COVID vaccines don’t increase the risk of miscarriage in pregnant women, two news studies have found.
Medics hope the findings will convince women currently on the fence about getting the jab.
Pregnant women are at a greater risk of severe disease or death from Covid, but many have been hesitant to have the vaccine.
A previous study, from the University of California, Irvine Medical Center, found women giving birth while infected were 5.7 times more likely to end up in ICU.
And around 0.1 per cent of mums with the virus died, compared to 0.01 per cent without Covid.
One of the new studies from the Centre of Disease Control (CDC) found the miscarriage rate in women who had a Covid jab is 12.8 percent, within the normal range.
“These findings add to accumulating evidence that mRNA Covid-19 vaccines during pregnancy are safe,” the CDC team wrote.
The second new research looked at vaccine safety data, before publishing the findings in JAMA.
Out of 105,000 pregnant patients between December 2020 and June 28, 2021, 14.3 per cent had one Covid vaccine.
The team discovered women who had got their shots at the same time made up eight per cent of ongoing pregnancies and 8.6 per cent of miscarriages.
That indicates those who suffered miscarriages didn’t have higher odds after having their vaccinations.
Lead author Dr Elyse Kharbanda, a senior investigator at HealthPartners Institute, said: “Our data adds to a growing body of research that should give pregnant people confidence to get vaccinated against Covid-19, if they haven’t already.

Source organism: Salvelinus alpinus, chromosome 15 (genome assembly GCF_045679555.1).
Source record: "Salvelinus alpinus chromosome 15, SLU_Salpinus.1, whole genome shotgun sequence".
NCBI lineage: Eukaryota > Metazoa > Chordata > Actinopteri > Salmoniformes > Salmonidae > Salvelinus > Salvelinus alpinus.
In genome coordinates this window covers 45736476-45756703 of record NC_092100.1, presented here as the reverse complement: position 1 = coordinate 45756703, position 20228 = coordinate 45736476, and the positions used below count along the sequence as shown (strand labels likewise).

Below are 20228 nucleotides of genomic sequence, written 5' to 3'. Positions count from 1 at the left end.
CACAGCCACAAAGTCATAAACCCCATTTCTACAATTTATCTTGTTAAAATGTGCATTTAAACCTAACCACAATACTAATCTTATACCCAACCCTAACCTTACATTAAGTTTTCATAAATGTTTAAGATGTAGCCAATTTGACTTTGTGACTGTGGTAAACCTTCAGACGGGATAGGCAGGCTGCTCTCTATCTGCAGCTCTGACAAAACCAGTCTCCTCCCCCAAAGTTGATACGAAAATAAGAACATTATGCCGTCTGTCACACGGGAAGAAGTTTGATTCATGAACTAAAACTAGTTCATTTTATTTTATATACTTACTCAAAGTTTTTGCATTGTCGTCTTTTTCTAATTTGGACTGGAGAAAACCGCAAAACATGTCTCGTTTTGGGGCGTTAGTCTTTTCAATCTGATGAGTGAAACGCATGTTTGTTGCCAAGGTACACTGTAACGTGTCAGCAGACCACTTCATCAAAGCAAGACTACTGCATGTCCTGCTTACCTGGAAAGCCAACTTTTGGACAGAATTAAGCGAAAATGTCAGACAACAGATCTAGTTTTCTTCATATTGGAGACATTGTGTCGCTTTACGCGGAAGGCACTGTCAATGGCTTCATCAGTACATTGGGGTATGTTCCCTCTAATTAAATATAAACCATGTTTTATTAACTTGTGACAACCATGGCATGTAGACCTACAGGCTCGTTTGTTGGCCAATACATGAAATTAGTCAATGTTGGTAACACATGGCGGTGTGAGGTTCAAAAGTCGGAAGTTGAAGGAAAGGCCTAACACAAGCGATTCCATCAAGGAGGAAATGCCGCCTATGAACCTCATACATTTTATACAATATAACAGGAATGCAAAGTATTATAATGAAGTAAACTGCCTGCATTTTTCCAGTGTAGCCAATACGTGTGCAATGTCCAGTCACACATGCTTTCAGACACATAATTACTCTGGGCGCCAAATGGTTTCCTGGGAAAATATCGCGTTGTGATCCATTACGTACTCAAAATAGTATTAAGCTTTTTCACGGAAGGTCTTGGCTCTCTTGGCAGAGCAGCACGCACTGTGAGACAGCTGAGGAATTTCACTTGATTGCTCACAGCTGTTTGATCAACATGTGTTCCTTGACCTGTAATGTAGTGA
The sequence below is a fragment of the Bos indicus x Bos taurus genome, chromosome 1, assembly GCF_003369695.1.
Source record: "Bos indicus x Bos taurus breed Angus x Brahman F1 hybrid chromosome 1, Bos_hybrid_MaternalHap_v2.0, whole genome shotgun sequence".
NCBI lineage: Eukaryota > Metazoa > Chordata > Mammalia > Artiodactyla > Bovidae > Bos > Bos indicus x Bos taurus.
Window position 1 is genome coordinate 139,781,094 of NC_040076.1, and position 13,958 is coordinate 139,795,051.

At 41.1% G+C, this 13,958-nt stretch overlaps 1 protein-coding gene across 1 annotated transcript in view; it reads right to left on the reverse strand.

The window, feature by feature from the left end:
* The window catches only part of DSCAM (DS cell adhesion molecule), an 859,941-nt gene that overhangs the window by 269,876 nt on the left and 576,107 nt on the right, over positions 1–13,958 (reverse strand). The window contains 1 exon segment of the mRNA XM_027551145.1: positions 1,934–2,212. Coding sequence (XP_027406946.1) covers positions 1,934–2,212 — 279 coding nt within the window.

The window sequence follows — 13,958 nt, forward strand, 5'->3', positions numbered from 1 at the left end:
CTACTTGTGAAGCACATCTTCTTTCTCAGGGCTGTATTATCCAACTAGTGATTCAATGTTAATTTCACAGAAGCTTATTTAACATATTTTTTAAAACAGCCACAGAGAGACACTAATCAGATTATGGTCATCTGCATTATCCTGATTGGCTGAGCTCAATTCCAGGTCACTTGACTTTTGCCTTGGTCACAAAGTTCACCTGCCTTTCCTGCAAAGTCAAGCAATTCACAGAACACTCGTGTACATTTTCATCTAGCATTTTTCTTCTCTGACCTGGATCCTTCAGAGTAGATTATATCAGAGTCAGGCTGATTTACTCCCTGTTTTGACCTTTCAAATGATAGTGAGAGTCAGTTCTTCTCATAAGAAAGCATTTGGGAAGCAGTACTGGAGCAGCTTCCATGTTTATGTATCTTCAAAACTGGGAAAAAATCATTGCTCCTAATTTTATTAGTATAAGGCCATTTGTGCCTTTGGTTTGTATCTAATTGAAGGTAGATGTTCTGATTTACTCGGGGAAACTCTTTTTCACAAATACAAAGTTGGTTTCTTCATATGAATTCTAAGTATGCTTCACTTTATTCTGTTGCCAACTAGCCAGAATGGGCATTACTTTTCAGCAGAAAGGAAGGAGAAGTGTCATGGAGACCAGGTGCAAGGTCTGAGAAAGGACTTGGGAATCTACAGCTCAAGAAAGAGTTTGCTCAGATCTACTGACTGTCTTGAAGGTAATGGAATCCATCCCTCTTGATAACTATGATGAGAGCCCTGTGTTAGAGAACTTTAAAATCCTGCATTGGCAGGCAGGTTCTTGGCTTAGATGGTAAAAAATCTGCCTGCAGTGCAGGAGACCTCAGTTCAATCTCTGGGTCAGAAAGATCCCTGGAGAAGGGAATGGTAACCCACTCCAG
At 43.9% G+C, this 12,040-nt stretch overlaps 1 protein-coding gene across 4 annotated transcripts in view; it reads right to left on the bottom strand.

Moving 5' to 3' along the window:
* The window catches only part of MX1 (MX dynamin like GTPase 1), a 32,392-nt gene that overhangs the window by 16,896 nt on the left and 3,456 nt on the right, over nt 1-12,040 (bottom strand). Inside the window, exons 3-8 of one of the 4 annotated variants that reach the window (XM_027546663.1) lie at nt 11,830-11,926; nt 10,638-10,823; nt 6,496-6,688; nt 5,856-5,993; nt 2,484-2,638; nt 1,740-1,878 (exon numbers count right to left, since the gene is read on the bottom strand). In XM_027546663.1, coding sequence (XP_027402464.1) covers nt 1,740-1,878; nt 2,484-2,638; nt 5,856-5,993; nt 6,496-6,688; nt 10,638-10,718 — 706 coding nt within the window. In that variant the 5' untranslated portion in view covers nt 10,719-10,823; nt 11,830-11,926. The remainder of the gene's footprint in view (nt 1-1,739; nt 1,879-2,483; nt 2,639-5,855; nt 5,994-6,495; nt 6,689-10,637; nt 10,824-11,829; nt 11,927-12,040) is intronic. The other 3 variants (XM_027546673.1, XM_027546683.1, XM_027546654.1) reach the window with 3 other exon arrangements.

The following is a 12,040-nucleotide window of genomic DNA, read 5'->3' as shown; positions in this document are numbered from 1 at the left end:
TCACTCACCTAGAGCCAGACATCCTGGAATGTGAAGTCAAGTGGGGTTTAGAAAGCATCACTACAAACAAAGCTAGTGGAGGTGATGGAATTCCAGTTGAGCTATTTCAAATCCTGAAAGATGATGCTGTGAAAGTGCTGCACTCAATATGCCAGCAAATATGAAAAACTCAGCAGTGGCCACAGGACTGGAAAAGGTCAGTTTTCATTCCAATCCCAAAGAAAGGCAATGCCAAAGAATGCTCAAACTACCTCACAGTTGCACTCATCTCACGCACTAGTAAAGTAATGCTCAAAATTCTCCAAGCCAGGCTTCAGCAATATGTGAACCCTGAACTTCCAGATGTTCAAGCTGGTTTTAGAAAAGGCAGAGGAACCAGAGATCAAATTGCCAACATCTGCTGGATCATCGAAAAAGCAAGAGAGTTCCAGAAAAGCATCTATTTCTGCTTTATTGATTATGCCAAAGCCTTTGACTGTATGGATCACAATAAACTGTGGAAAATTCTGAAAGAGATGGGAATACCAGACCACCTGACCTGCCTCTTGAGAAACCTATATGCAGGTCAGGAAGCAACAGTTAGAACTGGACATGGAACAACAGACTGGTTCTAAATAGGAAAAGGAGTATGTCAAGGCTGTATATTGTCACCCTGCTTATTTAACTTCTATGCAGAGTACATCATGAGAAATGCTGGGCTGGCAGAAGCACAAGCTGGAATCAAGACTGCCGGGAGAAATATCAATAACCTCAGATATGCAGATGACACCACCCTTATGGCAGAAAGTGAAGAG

‘It’s especially important for pregnant people to protect themselves against the virus because Covid-19 infections may impact them more severely and lead to birth complications.”
Data shows that vaccines are both highly safe and effective for pregnant women and mum’s-to-be have been urged to come forward for their jabs.
Around 98 per cent of women who ended up in hospital with the bug have not been jabbed.
Health chiefs have also urged pregnant women to get their vaccination.
Dr Edward Morris, President of the Royal College of Obstetricians and Gynaecologists, said: “We recommend vaccination in pregnancy as it’s the most effective way of protecting women and their babies from severe illness and premature birth.
“We are concerned that increasing rates of Covid-19 infection will adversely impact pregnant women. Of the pregnant women in hospital with Covid-19 last week, 95 per cent were unvaccinated.
“We hope this reassuring data will help those undecided consider taking up the offer of a vaccine.”